with Charles Torre, Ale Contenti, Tarek Madkour, and Herb Sutter
Date: November 13, 2013
Time: 12:45pm PST (approx.)
I believe the session will be recorded and available on demand in a couple of days.
Recap: Back in June, Microsoft:
- announced that were were moving to a faster cadence and shipped VS 2013 one year after VS 2012;
- announced that new ISO C++ conformance features from the November 2012 CTP (and more) would be available in VS 2013, but not in VS 2012 Updates; and
- didn’t announce pricing for VS 2013, so people who had just paid for VS 2012 Professional (only that specific SKU) were concerned that they might be charged full price again for VS 2013 Professional. (This applies to Professional only, because all other SKUs get free upgrades anyway — Express is always free, and Premium and Ultimate are subscription-based with free upgrades included in the subscription.)
I just want to remind anyone who bought VS 2012 Professional that when the actual pricing was announced last month, it was announced that to ease the transition there would be a limited time promotional upgrade from VS 2012 Professional to VS 2013 Professional for $99, available from early November (now) until the end of January. You can wait until after the holidays to decide whether you want it, but I thought I’d just give another heads-up about the time limit if this upgrade matters to you.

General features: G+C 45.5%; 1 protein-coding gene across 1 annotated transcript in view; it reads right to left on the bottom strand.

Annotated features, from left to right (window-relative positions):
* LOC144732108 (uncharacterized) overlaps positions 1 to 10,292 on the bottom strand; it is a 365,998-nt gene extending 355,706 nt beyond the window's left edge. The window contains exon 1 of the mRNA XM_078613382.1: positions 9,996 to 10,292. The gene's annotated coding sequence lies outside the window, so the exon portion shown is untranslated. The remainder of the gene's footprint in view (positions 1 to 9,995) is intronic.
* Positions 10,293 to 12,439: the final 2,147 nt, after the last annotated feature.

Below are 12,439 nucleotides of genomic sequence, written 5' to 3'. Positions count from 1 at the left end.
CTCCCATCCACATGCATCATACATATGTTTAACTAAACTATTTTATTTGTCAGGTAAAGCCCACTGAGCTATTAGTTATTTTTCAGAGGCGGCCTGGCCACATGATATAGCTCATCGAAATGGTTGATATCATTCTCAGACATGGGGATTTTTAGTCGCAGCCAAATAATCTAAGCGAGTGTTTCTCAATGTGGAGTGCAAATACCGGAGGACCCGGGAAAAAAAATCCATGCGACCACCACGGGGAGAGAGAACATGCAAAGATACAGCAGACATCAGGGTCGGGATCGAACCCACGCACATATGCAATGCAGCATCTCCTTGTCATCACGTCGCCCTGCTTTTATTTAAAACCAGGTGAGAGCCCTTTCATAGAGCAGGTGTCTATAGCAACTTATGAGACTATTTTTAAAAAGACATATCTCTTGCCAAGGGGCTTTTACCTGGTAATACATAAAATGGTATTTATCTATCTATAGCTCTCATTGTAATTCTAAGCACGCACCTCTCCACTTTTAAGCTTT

I hope this is a good value, as VS 2013 has lots of new features for C++ users beyond just the additional ISO C++ conformance: lots of editor improvements from simple things like brace completion and parameter-sensitive Intellisense to the (IMO cool) enhanced scrollbar and peek definition; C++ AMP improvements; optimization improvements including a smarter auto-vectorizer; and much more. See this blog post for an overview of what’s new in VC++ 2013 — the team did a lot in just one year, and thank you again to everyone who helped to make this happen!
What’s next for Visual C++:
- At Build and GoingNative, we announced that a preview CTP of the next batch of C++11/14 language features will be available this quarter. We’re still on track for that. Watch vcblog and this space for the announcement.
- Tomorrow is the VS 2013 virtual launch. Given that we already shipped the product itself a month ago so that you already have it in your hands, is there any reason to watch the launch? Short answer: Yes, I think you’ll find it interesting and worth your while.
My live Q&A after Friday’s The Future of C++ talk is now online on Channel 9. The topics revolved around…
… recent progress and near-future directions for C++, both at Microsoft and across the industry, and talks about some announcements related to C++11 support in VC++ 2012 and the formation of the Standard C++ Foundation.
Herb takes questions from a live virtual audience and demos the new http://isocpp.org site on an 82 inch Perceptive Pixel display attached to a Windows 8 machine.
Thanks to everyone who tuned in.